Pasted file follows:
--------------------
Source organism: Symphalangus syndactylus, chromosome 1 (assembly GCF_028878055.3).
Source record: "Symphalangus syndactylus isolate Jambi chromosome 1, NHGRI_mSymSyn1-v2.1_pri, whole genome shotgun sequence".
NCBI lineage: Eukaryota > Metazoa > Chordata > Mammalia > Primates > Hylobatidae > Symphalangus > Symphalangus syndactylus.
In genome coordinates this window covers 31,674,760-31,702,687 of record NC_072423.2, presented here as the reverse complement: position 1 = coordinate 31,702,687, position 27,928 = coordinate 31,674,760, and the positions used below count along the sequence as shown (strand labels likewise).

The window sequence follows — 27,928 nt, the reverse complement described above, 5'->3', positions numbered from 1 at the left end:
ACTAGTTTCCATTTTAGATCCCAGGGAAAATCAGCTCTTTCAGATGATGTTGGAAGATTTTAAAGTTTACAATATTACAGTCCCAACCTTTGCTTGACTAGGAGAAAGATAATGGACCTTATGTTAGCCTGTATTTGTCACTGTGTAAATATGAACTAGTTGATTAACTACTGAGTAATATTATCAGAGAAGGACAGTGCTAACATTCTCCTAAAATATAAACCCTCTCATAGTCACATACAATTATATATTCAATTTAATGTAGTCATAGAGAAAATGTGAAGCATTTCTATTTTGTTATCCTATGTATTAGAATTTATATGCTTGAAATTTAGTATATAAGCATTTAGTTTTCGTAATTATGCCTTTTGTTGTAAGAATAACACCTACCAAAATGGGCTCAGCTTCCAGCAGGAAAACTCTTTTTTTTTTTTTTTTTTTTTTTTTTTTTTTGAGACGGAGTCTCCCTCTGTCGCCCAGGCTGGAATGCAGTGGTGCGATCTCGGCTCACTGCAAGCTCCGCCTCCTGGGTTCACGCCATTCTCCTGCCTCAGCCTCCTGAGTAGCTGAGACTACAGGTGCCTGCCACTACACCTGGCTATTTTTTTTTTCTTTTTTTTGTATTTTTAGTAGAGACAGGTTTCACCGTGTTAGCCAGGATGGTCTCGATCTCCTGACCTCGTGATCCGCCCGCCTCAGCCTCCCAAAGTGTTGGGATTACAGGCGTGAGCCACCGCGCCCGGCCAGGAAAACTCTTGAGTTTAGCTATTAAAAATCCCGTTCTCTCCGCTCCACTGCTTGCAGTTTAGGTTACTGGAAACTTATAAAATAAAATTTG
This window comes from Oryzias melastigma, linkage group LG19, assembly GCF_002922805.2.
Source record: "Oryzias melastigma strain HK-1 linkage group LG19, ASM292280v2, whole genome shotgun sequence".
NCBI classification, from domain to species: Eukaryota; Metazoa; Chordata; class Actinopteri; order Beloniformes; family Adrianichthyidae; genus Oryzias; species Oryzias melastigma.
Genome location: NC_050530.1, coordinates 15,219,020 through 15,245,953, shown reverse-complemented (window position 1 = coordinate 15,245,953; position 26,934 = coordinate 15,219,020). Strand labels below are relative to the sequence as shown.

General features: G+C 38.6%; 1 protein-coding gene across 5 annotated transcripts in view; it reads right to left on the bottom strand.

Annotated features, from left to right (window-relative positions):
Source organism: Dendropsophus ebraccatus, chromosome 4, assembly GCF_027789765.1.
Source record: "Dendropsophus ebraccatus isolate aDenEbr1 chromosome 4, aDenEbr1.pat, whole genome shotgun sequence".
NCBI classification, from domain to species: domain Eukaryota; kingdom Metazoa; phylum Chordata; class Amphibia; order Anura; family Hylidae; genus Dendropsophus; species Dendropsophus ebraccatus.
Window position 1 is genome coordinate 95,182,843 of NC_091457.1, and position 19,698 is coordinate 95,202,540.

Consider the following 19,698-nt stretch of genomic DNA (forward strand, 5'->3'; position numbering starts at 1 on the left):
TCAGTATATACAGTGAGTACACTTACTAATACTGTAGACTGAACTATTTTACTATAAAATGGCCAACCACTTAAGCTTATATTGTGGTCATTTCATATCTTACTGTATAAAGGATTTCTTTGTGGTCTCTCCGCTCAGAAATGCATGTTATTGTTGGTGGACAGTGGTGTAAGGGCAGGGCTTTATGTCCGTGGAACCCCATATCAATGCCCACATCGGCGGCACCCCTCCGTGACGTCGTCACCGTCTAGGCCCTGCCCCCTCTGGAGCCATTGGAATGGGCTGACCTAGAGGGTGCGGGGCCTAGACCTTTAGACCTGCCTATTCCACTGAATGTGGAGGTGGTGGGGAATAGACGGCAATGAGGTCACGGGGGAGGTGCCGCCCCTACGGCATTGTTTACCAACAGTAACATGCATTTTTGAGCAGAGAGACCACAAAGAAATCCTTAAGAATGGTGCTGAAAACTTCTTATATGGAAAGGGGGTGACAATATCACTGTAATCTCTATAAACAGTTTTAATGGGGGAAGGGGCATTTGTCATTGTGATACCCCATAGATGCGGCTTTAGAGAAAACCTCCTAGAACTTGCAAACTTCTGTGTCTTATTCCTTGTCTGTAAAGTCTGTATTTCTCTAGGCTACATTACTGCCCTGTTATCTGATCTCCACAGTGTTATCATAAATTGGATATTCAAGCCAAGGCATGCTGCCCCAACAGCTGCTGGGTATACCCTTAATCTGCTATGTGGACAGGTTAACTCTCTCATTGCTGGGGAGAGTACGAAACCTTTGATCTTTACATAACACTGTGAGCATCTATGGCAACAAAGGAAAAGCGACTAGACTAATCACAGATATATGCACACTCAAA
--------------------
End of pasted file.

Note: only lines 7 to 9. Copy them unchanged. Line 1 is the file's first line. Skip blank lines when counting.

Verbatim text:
This window comes from Oryzias melastigma, linkage group LG19, assembly GCF_002922805.2.
Source record: "Oryzias melastigma strain HK-1 linkage group LG19, ASM292280v2, whole genome shotgun sequence".
NCBI classification, from domain to species: Eukaryota; Metazoa; Chordata; class Actinopteri; order Beloniformes; family Adrianichthyidae; genus Oryzias; species Oryzias melastigma.